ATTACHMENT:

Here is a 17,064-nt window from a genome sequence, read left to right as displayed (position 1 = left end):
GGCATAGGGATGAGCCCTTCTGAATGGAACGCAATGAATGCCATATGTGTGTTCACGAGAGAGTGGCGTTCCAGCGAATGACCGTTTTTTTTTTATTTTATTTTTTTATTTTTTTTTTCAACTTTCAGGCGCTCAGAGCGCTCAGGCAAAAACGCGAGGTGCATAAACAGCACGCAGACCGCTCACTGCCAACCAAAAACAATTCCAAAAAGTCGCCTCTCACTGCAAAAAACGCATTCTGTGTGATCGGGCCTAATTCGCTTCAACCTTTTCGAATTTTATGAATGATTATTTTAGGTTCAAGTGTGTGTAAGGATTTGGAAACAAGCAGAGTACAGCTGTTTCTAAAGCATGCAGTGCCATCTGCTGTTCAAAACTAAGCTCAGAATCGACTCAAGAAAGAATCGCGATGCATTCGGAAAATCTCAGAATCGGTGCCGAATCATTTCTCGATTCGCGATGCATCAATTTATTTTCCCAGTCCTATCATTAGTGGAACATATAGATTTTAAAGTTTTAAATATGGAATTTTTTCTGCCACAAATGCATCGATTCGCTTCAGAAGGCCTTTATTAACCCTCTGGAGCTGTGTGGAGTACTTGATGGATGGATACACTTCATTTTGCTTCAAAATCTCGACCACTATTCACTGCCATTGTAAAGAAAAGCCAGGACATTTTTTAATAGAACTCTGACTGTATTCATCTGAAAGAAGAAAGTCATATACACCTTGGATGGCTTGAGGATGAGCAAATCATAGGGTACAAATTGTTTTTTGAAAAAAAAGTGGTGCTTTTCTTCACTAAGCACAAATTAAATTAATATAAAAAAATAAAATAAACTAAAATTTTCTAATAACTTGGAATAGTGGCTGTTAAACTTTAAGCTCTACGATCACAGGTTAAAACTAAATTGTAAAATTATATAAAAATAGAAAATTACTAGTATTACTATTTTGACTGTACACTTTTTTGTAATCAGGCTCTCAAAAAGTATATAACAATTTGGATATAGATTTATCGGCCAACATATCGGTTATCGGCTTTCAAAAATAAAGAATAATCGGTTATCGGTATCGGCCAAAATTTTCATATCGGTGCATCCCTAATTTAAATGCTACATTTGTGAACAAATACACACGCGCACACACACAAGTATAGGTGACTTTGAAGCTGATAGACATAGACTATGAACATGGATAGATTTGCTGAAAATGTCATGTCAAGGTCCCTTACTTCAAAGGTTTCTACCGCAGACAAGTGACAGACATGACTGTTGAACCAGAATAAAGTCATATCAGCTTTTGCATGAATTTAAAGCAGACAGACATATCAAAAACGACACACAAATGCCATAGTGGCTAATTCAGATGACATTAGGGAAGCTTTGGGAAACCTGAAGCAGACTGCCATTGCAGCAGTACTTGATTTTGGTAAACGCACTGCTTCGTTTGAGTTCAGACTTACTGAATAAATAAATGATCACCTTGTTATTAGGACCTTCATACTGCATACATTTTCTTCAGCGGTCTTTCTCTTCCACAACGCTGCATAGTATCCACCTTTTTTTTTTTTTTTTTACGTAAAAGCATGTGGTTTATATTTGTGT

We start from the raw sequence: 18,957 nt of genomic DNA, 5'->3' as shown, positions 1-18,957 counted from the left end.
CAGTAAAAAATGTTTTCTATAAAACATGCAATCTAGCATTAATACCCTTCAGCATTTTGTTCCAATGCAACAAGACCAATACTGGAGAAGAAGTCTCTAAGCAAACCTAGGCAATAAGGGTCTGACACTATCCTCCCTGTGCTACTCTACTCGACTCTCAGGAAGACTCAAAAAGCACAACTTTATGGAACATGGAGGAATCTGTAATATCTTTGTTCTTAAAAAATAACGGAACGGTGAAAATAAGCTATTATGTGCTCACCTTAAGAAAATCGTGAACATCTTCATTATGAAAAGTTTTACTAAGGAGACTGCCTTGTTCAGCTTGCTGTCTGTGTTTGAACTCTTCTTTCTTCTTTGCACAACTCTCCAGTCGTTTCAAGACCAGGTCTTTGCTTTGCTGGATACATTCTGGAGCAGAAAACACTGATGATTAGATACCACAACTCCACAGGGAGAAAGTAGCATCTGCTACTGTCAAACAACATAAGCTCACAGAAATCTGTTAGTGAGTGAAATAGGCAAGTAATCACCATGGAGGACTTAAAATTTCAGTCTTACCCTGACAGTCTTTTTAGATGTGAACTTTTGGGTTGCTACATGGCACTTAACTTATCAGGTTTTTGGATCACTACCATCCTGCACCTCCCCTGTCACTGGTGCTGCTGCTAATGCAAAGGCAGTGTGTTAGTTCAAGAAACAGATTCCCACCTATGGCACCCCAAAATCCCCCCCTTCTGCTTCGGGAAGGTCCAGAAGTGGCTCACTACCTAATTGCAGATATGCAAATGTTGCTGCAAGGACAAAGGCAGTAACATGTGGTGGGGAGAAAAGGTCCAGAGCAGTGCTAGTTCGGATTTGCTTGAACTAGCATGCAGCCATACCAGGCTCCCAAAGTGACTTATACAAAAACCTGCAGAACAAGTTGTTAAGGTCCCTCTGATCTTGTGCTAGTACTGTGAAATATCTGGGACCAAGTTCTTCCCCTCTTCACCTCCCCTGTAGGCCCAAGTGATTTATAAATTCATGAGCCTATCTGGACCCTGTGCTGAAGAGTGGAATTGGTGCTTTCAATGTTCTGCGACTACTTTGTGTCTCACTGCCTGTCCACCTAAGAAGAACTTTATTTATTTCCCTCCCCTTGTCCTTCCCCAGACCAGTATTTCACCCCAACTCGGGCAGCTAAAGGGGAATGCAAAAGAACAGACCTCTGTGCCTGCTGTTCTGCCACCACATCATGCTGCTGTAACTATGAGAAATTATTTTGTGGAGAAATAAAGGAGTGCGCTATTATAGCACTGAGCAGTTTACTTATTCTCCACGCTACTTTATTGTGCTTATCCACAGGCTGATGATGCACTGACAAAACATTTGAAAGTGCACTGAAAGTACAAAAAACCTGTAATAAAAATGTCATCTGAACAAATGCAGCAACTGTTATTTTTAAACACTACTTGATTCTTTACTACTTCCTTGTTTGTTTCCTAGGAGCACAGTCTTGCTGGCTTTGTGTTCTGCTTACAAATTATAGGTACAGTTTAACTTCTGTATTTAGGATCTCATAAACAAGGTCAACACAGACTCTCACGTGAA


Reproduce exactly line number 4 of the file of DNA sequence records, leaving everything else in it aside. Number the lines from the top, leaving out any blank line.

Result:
CAGTAAAAAATGTTTTCTATAAAACATGCAATCTAGCATTAATACCCTTCAGCATTTTGTTCCAATGCAACAAGACCAATACTGGAGAAGAAGTCTCTAAGCAAACCTAGGCAATAAGGGTCTGACACTATCCTCCCTGTGCTACTCTACTCGACTCTCAGGAAGACTCAAAAAGCACAACTTTATGGAACATGGAGGAATCTGTAATATCTTTGTTCTTAAAAAATAACGGAACGGTGAAAATAAGCTATTATGTGCTCACCTTAAGAAAATCGTGAACATCTTCATTATGAAAAGTTTTACTAAGGAGACTGCCTTGTTCAGCTTGCTGTCTGTGTTTGAACTCTTCTTTCTTCTTTGCACAACTCTCCAGTCGTTTCAAGACCAGGTCTTTGCTTTGCTGGATACATTCTGGAGCAGAAAACACTGATGATTAGATACCACAACTCCACAGGGAGAAAGTAGCATCTGCTACTGTCAAACAACATAAGCTCACAGAAATCTGTTAGTGAGTGAAATAGGCAAGTAATCACCATGGAGGACTTAAAATTTCAGTCTTACCCTGACAGTCTTTTTAGATGTGAACTTTTGGGTTGCTACATGGCACTTAACTTATCAGGTTTTTGGATCACTACCATCCTGCACCTCCCCTGTCACTGGTGCTGCTGCTAATGCAAAGGCAGTGTGTTAGTTCAAGAAACAGATTCCCACCTATGGCACCCCAAAATCCCCCCCTTCTGCTTCGGGAAGGTCCAGAAGTGGCTCACTACCTAATTGCAGATATGCAAATGTTGCTGCAAGGACAAAGGCAGTAACATGTGGTGGGGAGAAAAGGTCCAGAGCAGTGCTAGTTCGGATTTGCTTGAACTAGCATGCAGCCATACCAGGCTCCCAAAGTGACTTATACAAAAACCTGCAGAACAAGTTGTTAAGGTCCCTCTGATCTTGTGCTAGTACTGTGAAATATCTGGGACCAAGTTCTTCCCCTCTTCACCTCCCCTGTAGGCCCAAGTGATTTATAAATTCATGAGCCTATCTGGACCCTGTGCTGAAGAGTGGAATTGGTGCTTTCAATGTTCTGCGACTACTTTGTGTCTCACTGCCTGTCCACCTAAGAAGAACTTTATTTATTTCCCTCCCCTTGTCCTTCCCCAGACCAGTATTTCACCCCAACTCGGGCAGCTAAAGGGGAATGCAAAAGAACAGACCTCTGTGCCTGCTGTTCTGCCACCACATCATGCTGCTGTAACTATGAGAAATTATTTTGTGGAGAAATAAAGGAGTGCGCTATTATAGCACTGAGCAGTTTACTTATTCTCCACGCTACTTTATTGTGCTTATCCACAGGCTGATGATGCACTGACAAAACATTTGAAAGTGCACTGAAAGTACAAAAAACCTGTAATAAAAATGTCATCTGAACAAATGCAGCAACTGTTATTTTTAAACACTACTTGATTCTTTACTACTTCCTTGTTTGTTTCCTAGGAGCACAGTCTTGCTGGCTTTGTGTTCTGCTTACAAATTATAGGTACAGTTTAACTTCTGTATTTAGGATCTCATAAACAAGGTCAACACAGACTCTCACGTGAA